THE HISTORY OF THE DATE

The date palm tree, Phoenix Dactylifera, is one of the oldest fruit trees in the world. There are hundreds of varieties of dates with hundreds of different names, with varying degrees of sweetness and storage qualities.  Among the more important dates for the desert people are the driest dates which have characteristics that allow it to be used as a type of flour. The most widely grown date is the Deglet Noor.

The date palm tree has been around for thousands of years and is referenced in the in ancient scripts and it is referenced by western and middle eastern religions. It is known that dates were cultivated about six thousand years ago and they are mentioned in the Careen and Bible.  Islam regards the date palm tree as the tree of life which is mentioned in the story of Genesis.  The date is not as well known in the west as other fruits such as the apple, but it is very important to the Middle East and the Sahara Desert. The fruit is very important in the Arabian and North African Countries because the date palm tree grows well in the dry desert heat. In the past dates took a very important role for certain desert regions as the staple food crop.  It was comparable to rice, wheat, and potatoes in other cultures.

The date palm is a perennial, the females of which normally begin to bear dates within an average about four to years from the time of planting of the offshoot. The date palm tree can live to the age of 150 years. On a commercial scale, the top date producing regions are the Middle East and North Africa. Iraq was growing about 80 percent of the world's dates and it was a strong symbol used in its currency and stamps. Saudi Arabia is another major producer of dates and their national symbol also has date palm trees. The same is true for Tunisia and Algeria which also portray the date on their stamps and currency.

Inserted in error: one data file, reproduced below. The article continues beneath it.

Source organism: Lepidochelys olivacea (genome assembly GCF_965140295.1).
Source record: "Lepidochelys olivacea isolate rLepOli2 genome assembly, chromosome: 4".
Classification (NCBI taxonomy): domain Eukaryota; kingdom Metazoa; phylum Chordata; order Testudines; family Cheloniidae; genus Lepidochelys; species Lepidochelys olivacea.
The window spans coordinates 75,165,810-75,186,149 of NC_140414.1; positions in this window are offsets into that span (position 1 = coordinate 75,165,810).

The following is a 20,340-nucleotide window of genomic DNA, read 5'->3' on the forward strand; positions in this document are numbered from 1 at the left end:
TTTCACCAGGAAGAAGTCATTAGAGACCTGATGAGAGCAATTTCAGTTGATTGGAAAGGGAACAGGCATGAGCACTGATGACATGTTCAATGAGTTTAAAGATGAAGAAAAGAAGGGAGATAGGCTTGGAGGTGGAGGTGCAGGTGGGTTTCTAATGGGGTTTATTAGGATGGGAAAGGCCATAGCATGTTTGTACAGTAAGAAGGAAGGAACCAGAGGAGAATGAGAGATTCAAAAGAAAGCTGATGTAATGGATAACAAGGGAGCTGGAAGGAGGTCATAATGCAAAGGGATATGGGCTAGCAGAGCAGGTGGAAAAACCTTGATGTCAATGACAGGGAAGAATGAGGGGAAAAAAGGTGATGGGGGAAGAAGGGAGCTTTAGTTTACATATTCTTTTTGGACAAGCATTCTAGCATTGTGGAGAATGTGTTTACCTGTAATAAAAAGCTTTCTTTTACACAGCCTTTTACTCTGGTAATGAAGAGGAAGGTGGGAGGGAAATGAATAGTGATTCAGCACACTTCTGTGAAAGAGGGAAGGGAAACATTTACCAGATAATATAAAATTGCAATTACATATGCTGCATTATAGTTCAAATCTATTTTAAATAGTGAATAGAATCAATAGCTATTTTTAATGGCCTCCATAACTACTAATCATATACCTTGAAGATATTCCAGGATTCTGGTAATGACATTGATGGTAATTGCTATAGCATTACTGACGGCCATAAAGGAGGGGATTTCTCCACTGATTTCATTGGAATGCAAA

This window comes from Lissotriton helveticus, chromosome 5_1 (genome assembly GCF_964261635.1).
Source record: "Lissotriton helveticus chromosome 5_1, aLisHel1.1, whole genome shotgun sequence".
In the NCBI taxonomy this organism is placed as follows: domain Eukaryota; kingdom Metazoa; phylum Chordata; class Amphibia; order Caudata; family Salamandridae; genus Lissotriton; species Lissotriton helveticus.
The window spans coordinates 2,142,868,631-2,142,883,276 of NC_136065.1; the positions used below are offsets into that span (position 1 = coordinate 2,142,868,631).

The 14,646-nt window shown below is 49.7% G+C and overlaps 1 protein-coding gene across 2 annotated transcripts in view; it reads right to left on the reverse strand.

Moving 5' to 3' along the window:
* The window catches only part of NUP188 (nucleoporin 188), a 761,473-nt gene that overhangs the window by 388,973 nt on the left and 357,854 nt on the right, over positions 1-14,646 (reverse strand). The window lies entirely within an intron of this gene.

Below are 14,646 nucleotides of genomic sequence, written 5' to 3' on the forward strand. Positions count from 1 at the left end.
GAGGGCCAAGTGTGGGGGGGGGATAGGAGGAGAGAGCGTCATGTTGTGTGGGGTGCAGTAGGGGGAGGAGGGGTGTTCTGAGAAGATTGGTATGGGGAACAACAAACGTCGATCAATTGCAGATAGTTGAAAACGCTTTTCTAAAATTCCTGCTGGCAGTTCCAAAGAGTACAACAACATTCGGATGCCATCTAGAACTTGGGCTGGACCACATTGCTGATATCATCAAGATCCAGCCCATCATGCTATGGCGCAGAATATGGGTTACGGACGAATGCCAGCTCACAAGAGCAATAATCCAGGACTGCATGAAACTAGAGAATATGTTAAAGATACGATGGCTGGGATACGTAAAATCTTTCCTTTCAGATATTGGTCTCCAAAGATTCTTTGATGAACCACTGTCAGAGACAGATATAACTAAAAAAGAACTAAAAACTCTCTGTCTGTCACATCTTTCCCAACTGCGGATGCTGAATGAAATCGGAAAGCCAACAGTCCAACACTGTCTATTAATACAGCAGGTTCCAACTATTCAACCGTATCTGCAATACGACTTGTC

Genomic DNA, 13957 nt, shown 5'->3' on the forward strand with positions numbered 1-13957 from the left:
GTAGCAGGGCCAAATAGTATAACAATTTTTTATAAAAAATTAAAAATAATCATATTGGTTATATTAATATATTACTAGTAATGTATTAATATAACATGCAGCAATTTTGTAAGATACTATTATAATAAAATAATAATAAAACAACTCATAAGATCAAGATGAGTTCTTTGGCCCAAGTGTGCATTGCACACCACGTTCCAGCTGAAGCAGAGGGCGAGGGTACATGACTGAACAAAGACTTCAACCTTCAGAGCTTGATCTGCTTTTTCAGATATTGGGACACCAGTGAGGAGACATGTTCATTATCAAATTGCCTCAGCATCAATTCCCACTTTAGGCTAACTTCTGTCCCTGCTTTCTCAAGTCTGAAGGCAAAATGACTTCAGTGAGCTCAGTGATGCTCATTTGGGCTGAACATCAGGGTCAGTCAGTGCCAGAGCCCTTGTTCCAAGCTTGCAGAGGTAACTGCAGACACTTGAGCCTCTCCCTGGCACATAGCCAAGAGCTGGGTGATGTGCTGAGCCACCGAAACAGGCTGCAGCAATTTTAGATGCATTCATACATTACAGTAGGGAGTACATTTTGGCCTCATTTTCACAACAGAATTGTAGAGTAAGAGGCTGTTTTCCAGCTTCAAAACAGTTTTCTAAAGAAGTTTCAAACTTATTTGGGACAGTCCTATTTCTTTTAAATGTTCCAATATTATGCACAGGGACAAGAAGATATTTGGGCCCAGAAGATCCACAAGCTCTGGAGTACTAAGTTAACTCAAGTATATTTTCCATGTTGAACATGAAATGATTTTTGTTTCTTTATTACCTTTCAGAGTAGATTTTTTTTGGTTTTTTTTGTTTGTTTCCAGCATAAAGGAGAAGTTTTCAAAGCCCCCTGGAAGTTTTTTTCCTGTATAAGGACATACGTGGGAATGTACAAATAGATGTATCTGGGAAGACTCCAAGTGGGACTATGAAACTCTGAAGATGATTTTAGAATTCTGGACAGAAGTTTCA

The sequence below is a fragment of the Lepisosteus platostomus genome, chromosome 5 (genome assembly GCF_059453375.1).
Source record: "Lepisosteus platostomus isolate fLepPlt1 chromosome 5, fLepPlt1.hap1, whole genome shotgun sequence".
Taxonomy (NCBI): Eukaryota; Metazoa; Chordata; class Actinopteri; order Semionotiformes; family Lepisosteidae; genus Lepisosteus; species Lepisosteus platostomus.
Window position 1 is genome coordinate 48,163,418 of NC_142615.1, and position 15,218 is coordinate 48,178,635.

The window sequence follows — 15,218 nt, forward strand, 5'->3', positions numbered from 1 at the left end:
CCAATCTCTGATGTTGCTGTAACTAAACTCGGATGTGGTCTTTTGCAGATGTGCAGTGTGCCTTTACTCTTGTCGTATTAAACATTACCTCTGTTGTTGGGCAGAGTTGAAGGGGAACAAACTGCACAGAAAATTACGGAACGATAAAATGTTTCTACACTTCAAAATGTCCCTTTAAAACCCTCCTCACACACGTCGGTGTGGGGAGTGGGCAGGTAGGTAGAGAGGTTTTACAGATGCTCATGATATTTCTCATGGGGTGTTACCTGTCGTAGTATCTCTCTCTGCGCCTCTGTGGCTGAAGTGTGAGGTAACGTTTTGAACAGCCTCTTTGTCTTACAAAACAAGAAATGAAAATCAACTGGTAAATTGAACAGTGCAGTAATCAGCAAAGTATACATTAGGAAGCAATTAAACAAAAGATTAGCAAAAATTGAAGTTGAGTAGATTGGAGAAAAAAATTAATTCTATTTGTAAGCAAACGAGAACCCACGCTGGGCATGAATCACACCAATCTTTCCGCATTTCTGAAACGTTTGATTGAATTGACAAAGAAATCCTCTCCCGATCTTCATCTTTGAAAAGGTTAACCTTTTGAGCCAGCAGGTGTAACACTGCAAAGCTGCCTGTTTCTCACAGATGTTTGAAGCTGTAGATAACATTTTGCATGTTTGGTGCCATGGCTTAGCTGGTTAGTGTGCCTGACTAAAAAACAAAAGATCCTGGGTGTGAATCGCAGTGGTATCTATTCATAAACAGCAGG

Dates are now grown in Southern California, Southwestern Arizona, north of Las Vegas, Nevada in parts of Mexico, Southern Peru, northern Chile in South America, near Alice Springs in Australia,  Western China, Western India, southern Pakistan and Iran is now thought to be the world's No. 1 producer of dates.

According to the World Food and Agricultural Organization, there are an estimated 100 million date palm trees worldwide.  An estimated 62 million date palm trees can be found in the Arab world. It is not known where the date palm tree originated.Some experts believe that date palm first originated in Babel Iraq, while others believe that it originated in Dareen or Hofuf,Saudi Arabia or Harqan, an island on the Arabian Gulf in Bahrain. To date intensive research pertaining to the origin, biology and habitat of the tree has not identified the original home of the date palm tree and no wild date palms have been identified either.

Fossil records show that the date palm tree was widespread throughout the Mediterranean during the Eocene period.  Unlike other fruit trees there is very little information on of wild date palm trees.  The earliest recorded information describes the date palm tree as a cultivated tree.  Since the time that writing first emerged date palm Trees were described as cultivated trees.  Date palm trees are recorded as cultivated trees from the times of ancient Mesopotamia about six thousand years ago.  There are no records showing where the date palm trees had originated from.  There are no records either to show how it is that the complicated cultivation process came about.  Ancient seeds from wild date palm trees have been found in the Shanidar Cave of Northern Iraq.  These date seeds are estimated to be about 50 thousand years old?

Some experts believe that the date palm tree originated in the Euphrates-Tigris Valley. Semitic religious legends identify the Euphrates-Tigris Valley as the location of the Garden of Eden.  Others believe the date palm tree came from Arabia.  

The special needs of the date palm tree lead botanists to believe that the date palm tree originated in the ravines bordering the desert regions of Mesopotamia.  The climate was sufficiently hot and dry to permit the fruit to ripen and at the same time there was plenty of water for the roots to absorb. 

The ancient Assyrian and Babylonia civilizations left clay tablets that describe the date palm tree.  Some Assyrian monuments and other works of art depict the cultivation and pollination of the date tree.  Some sculptures show the date groves with date palm trees bearing fruit, as well as the trenches and basis which provide the means for watering the groves.

In these ancient cultures the date palm tree was regarded as a sacred tree which was often used in religious rites and ceremonies.  In at least one Assyrian relief a deity is shown pollinating the date palm tree while holding a bucket on the other hand.

The History of the Date Part II

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